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Sitting at your desk is killing you

Woman office worker sitting at her desk

A lot of noise has been made lately about how bad sitting is for our health.   Research has shown that sitting for long periods of time can increase your risk of cancer, increase your risk of heart attack by 54%,  and cause the body to increase fat by 50% more than usual (also known as the secretary spread).

The average American working environment is that of an office setting that makes it hard to work in a lot of activity during the day.  I try to work in at least an hour of physical activity either before or after work, but that may not even be enough. Research shows that trips to the gym or daily walks with the dog can’t undo a full day of sitting on your butt.

The only way to combat this is to try to add even more physical activity into our days.  No, you don’t have to do jumping jacks every ten minutes (although that is a good way to go about it if you don’t mind awkward stares from your cubemates), there are a few easy strategies to work more activity into your day.

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  • Standing desks. Standing desks have become increasingly popular in the last couple of years.  There are commercially available desks or you can make your own by stacking your monitor or laptop on books or a chair. Just be sure it’s at the appropriate height for your neck and back.
  • Office laps.  I’m sure you’ve heard this one before, but taking frequent walks can help with circulation and also help to alleviate boredom.
  • Desk stretches. If you can’t get up to walk, this is your next best bet. Some great stretches can be found here.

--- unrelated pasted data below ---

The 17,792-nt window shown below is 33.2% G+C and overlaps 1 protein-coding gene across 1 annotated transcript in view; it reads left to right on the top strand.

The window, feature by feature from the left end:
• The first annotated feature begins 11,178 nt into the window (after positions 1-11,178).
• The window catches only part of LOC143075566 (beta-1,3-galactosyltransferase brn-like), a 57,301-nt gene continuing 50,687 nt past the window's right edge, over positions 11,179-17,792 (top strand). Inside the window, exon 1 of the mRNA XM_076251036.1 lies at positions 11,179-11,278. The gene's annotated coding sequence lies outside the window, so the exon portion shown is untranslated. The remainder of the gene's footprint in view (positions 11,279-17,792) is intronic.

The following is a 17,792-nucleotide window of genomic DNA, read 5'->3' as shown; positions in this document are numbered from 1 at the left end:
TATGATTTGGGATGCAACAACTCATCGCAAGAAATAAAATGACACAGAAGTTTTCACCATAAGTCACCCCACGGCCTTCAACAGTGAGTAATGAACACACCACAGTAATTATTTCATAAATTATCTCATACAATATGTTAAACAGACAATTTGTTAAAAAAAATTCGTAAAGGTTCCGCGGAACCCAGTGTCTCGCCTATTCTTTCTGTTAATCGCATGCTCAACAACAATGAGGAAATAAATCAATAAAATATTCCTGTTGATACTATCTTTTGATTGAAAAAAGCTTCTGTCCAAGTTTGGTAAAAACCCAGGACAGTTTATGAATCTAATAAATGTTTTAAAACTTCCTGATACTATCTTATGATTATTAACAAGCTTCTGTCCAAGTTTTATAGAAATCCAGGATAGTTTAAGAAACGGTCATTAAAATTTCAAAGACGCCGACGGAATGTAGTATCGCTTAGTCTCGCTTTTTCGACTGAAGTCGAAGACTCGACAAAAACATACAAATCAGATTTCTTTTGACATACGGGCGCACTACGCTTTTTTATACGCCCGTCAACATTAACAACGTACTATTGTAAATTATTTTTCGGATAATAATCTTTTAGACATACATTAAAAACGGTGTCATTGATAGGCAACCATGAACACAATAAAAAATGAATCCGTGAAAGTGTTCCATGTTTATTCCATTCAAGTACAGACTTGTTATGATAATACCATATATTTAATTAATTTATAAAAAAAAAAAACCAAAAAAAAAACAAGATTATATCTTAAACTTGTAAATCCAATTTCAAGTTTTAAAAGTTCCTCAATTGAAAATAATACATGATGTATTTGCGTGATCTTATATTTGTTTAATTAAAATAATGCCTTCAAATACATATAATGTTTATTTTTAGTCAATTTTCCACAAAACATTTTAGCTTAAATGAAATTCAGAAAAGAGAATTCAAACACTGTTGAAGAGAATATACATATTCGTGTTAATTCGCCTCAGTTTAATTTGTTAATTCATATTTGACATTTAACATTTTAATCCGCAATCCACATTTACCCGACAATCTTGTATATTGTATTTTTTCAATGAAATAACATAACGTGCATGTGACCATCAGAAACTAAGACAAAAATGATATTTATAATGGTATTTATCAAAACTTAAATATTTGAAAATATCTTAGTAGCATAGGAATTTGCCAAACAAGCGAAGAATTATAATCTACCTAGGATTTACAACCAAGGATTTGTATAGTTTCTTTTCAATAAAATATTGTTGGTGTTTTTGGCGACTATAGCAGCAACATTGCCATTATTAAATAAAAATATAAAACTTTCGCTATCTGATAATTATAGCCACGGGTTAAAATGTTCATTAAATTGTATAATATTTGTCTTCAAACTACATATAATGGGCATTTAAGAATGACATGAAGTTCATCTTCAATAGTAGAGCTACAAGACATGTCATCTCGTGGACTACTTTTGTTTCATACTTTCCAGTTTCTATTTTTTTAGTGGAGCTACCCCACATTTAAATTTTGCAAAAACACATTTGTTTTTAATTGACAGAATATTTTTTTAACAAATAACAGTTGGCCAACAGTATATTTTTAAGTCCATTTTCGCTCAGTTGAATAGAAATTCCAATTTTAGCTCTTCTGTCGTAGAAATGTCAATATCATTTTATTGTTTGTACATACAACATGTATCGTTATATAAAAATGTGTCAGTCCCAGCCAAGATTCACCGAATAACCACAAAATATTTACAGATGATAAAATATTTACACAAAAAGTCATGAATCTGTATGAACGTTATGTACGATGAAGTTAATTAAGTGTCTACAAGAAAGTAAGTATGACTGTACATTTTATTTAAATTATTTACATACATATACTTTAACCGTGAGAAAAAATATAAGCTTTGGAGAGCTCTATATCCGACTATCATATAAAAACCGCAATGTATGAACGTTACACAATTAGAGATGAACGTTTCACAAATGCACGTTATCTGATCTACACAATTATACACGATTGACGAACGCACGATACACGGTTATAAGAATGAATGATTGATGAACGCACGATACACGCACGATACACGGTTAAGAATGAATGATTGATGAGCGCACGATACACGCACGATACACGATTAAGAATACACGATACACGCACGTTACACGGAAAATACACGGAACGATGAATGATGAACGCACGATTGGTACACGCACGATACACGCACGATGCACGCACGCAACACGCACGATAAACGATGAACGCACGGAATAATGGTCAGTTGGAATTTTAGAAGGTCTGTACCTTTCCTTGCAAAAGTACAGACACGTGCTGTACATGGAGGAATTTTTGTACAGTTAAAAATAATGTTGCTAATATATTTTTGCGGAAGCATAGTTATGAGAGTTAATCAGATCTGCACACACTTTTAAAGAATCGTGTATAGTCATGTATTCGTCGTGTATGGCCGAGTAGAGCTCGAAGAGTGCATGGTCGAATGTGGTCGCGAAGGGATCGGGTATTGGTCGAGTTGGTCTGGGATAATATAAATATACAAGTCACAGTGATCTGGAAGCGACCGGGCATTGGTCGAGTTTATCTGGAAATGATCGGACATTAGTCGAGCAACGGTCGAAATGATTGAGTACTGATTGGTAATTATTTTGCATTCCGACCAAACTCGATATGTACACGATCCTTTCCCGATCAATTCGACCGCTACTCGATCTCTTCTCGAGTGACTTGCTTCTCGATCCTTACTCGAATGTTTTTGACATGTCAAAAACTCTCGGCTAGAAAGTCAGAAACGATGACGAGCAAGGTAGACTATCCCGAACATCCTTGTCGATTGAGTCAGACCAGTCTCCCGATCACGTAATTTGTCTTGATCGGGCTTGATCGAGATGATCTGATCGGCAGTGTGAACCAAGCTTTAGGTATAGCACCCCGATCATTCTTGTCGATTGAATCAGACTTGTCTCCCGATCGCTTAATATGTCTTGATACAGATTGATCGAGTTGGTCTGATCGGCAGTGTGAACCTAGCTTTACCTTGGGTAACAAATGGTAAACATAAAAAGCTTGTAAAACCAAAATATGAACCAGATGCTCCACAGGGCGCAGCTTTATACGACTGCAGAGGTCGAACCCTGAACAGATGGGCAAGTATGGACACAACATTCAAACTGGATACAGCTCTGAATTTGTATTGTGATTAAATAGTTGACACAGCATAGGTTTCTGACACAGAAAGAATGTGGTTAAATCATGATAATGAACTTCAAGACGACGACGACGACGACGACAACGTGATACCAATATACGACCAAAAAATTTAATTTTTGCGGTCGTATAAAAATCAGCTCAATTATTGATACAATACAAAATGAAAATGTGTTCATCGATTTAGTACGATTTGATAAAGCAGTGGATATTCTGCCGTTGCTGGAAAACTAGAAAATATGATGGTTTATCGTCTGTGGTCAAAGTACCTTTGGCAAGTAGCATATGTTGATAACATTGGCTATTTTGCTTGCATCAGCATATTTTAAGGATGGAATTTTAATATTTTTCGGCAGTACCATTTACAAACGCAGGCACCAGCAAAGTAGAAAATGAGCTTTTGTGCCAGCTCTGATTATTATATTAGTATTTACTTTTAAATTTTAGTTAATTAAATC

• Exercise ball chair. If your boss will let you, trade your desk chair for a firmly inflated fitness or stability ball. You’ll improve your balance and tone your core muscles while sitting at your desk. You can even use the exercise ball for wall squats, crunches or other workplace exercises during the day.
  • Extend your commute. If you ride the subway to work, get off a stop early and walk the rest of the way. If you drive, park further away from the building than you normally do.

 

See, it’s really not that hard to work a little more movement into our days. But I wonder how long it will be until scientists tell us standing will kill us all…

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Melissa Howard
By: Melissa Howard

Melissa Howard is an aspiring health writer living and working in Boston, MA. Her approach to fitness is to focus on being healthy, not on losing weight or trying to live up to unreachable standards set by magazines or Hollywood. Her favorite ways to stay fit include walking, yoga and pilates. When she's not walking around the city of Boston, she can be found cheering on her favorite Boston sports teams and trying to teach herself to cook.

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